A systematic review to identify clinical features that have value in confirming or excluding the possibility of serious infection in children presenting to ambulatory care settings resulted in the calculation of likelihood ratios. Clinical features with a positive likelihood ratio of more than 5.0 were deemed red flags (ie, warning signs for serious infection); features with a negative likelihood ratio of less than 0.2 were deemed rule-out signs.
The features identified in several studies as red flags were :
- Cyanosis (+LR range 2.66-52.20)
- Rapid breathing (+LR 1.26-9.78)
- Poor peripheral perfusion (+LR 2.39-38.80)
- Petechial rash (+LR 6.18-83.70)]
In one primary care study the following were identified as strong red flags:
- Parental concern (+LR 14.40, 95% CI 9.30-22.10)
- Clinician instinct (+LR 23.50, 95 % CI 16.80-32.70)
Temperature of 40 degrees C or more had value as a red flag in settings with a low prevalence of serious infection.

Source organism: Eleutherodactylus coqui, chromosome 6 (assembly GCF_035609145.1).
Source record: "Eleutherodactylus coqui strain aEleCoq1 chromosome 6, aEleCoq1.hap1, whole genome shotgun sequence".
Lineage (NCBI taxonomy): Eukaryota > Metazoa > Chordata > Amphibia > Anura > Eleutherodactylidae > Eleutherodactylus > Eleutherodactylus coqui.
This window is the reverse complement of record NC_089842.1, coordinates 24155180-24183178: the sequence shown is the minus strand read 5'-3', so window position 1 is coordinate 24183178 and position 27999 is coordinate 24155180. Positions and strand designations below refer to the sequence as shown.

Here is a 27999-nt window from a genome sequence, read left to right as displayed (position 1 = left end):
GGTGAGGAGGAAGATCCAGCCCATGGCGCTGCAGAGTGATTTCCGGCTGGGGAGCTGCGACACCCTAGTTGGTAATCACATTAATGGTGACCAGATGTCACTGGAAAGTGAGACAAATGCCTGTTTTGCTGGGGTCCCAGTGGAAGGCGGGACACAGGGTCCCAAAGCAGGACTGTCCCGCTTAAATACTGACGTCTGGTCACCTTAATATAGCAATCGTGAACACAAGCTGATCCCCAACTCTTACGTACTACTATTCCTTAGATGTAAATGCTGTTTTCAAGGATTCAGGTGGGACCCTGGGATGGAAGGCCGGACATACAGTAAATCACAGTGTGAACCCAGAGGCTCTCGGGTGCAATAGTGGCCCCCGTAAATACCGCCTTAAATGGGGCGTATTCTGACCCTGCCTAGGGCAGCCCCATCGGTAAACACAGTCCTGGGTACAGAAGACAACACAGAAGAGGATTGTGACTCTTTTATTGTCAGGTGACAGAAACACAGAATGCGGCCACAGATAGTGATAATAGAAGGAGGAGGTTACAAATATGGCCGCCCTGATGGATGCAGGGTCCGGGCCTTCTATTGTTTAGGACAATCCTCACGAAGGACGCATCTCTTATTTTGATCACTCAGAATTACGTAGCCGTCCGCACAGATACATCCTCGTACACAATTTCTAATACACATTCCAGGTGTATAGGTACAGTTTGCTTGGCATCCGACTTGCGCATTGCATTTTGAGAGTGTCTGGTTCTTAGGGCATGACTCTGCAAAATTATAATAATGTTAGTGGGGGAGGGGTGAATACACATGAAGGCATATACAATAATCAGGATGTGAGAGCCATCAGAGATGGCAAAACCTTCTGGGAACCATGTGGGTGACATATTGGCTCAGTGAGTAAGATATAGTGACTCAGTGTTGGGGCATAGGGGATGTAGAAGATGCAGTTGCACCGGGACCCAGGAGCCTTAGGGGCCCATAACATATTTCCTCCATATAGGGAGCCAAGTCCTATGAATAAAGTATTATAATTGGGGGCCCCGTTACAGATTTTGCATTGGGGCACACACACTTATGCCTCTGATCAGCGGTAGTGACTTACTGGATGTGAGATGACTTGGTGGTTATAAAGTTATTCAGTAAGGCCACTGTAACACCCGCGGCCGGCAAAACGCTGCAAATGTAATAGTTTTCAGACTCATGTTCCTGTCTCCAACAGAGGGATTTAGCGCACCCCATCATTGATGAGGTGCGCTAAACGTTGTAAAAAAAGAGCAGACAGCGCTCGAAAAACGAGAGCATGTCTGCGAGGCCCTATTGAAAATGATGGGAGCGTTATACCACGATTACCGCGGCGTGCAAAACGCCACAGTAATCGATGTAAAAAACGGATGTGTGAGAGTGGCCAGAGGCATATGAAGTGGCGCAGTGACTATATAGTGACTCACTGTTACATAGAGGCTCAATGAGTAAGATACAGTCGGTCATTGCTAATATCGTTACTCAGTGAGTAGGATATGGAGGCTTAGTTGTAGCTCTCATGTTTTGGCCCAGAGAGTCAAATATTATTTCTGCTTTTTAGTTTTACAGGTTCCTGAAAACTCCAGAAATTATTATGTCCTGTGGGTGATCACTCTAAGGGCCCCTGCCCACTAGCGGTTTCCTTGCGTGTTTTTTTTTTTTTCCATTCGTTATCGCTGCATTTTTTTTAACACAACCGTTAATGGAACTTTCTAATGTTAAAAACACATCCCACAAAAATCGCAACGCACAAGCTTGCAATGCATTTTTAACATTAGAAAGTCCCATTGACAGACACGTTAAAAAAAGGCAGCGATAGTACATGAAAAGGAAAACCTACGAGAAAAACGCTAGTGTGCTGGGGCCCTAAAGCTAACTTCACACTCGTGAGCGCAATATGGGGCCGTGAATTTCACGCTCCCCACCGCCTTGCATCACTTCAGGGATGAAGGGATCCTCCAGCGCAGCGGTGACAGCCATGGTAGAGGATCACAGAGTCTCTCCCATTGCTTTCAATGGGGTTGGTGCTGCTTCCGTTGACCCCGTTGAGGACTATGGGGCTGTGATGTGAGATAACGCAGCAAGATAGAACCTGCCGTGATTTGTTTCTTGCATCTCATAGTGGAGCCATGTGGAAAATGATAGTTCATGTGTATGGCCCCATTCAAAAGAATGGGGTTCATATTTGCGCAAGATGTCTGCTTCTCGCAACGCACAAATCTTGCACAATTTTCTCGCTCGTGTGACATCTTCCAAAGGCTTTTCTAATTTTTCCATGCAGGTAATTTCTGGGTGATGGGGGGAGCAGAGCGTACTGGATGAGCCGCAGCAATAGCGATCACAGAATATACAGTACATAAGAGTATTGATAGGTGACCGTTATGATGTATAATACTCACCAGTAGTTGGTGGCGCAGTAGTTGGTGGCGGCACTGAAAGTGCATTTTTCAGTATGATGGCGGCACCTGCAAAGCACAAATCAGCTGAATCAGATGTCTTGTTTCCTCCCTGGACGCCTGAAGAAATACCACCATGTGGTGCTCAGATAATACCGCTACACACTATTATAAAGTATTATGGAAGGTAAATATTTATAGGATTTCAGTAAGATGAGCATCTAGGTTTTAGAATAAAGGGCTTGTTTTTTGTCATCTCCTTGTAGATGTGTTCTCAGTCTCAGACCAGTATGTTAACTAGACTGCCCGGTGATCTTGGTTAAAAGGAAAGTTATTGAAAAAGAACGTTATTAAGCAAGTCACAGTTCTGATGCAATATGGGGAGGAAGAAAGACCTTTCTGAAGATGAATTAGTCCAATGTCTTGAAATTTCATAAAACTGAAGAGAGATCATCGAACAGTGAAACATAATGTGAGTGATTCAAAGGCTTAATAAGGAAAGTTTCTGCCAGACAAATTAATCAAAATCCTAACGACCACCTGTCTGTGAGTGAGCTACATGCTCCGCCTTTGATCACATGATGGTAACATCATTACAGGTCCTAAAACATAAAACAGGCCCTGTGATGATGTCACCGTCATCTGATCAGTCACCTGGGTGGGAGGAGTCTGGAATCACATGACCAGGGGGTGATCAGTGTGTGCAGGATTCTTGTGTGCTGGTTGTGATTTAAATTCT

What about ruling out serious illness?
Unfortunately, no single clinical feature had rule-out value but some combinations can be used to exclude the possibility of serious infection-for example, pneumonia is very unlikely (-LR 0.07, 95% CI 0.01-0.46) if the child is not short of breath and there is no parental concern.
An accompanying editorial sums up the challenge of paediatric emergency medicine in a nutshell:
“What is clear is that in 2010 we do not know how to effectively recognise or rule out severe disease in ill children and what is more, we do not even have a cohesive national or even global research strategy to address this problem.”
Diagnostic value of clinical features at presentation to identify serious infection in children in developed countries: a systematic review.
Lancet. 2010 Mar 6;375(9717):834-45